About a month ago, I posted about my intention to use Twitter as a one-line professional development blog. My goal was to post every day for a week and then report on my experience at the end of the week. I never managed to post seven days in a row and so I postponed my reporting several times until deciding enough is enough. Since joining Twitter in March, I’ve made 65 tweets, 31 of which came in the last month. It’s time to report.
In a recent post, Michele Martin described Twitter as “an extravert’s dream”, and I have to agree. It provides constant, brief connections to crowds of people. But I’m not an extrovert. I’m uncomfortable and awkward in crowds. I look for quiet corners at crowded parties and hope someone interesting gets lost on their way to the refreshments. Sometimes I hope in vain, but sometimes an interesting person does come my way, and so I continue to go to parties. For me, using Twitter is much like attending a party. It’s full of strangers, casual acquaintances, and few close friends. It’s full of background noise like the ever-present thumping of a subwoofer. A lot of the time the party is lame, but sometimes you meet someone, hear something, or say something that makes you glad you showed up.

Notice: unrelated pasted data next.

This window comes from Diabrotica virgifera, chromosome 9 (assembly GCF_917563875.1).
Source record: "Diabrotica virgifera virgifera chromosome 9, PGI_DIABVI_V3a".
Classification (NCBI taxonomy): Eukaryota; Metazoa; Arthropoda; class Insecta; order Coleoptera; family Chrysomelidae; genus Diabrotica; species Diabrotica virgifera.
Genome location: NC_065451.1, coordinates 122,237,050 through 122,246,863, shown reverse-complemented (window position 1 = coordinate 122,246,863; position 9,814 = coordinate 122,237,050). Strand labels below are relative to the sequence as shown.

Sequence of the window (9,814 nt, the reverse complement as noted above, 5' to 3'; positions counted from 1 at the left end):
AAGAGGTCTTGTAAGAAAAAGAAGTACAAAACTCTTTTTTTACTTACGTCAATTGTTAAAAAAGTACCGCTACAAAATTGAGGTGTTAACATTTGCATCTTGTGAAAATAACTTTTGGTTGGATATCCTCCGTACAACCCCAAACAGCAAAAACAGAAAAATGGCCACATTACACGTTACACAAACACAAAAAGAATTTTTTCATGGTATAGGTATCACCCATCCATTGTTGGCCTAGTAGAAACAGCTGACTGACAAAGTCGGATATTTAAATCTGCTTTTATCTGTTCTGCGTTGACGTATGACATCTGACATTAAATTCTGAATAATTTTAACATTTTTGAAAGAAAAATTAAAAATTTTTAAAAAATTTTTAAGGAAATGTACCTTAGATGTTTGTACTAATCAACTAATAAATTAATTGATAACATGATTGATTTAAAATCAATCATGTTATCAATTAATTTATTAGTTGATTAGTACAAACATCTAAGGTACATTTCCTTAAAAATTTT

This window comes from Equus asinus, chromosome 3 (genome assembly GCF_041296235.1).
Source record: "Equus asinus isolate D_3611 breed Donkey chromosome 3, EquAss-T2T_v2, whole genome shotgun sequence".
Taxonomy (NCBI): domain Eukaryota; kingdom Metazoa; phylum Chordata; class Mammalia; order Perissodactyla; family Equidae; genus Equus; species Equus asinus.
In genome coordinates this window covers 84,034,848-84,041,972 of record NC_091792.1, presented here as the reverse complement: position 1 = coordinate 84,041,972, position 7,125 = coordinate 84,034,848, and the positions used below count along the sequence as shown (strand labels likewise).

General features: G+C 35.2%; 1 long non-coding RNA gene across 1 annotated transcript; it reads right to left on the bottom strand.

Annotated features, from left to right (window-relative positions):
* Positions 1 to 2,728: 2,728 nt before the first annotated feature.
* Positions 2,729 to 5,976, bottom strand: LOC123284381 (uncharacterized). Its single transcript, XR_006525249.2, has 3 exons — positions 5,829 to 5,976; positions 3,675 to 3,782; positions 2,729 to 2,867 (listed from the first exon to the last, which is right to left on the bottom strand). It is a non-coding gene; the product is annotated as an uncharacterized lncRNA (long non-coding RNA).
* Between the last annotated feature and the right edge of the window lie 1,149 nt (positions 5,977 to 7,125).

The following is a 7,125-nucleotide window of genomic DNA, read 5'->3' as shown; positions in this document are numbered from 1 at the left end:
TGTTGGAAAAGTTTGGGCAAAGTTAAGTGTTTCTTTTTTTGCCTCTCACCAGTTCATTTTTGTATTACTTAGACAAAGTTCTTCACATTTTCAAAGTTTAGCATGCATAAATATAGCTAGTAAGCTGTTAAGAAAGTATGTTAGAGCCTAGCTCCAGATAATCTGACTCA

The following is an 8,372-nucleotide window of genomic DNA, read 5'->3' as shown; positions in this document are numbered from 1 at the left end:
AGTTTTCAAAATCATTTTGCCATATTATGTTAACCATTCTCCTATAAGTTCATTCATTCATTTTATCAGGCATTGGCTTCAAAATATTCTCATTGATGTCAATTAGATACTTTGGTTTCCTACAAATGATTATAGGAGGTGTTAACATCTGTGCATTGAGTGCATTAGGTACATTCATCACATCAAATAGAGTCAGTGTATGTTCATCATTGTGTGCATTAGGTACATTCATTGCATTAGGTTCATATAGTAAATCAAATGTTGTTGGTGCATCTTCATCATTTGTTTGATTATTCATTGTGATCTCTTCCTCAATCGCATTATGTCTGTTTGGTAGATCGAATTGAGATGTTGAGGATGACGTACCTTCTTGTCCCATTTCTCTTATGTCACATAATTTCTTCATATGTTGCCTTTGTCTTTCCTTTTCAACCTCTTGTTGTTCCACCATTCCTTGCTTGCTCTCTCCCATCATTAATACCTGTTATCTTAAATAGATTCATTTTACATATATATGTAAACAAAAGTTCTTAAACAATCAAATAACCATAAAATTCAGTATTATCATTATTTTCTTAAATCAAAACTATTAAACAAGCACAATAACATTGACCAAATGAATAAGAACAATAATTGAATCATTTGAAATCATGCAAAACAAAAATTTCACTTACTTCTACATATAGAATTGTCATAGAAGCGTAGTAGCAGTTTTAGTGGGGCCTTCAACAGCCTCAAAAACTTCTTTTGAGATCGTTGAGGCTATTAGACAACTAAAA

During my little Twitter self-challenge, interesting people began to stumble into my corner of the party. Soul4real provided timely tech support. Helenabaert expressed concern and Jepson offered encouragement. Several people thanked me for sharing a link to the index of my Tools for Teaching with Technology wiki. A couple of people have even tentatively agreed to contribute to the wiki. (Additional contributors would be welcomed!) I doubt that Twitter will ever become the number one tool in my personal learning network, but I think I’ve finally developed enough of a Twitter presence/network to get some value from the tool.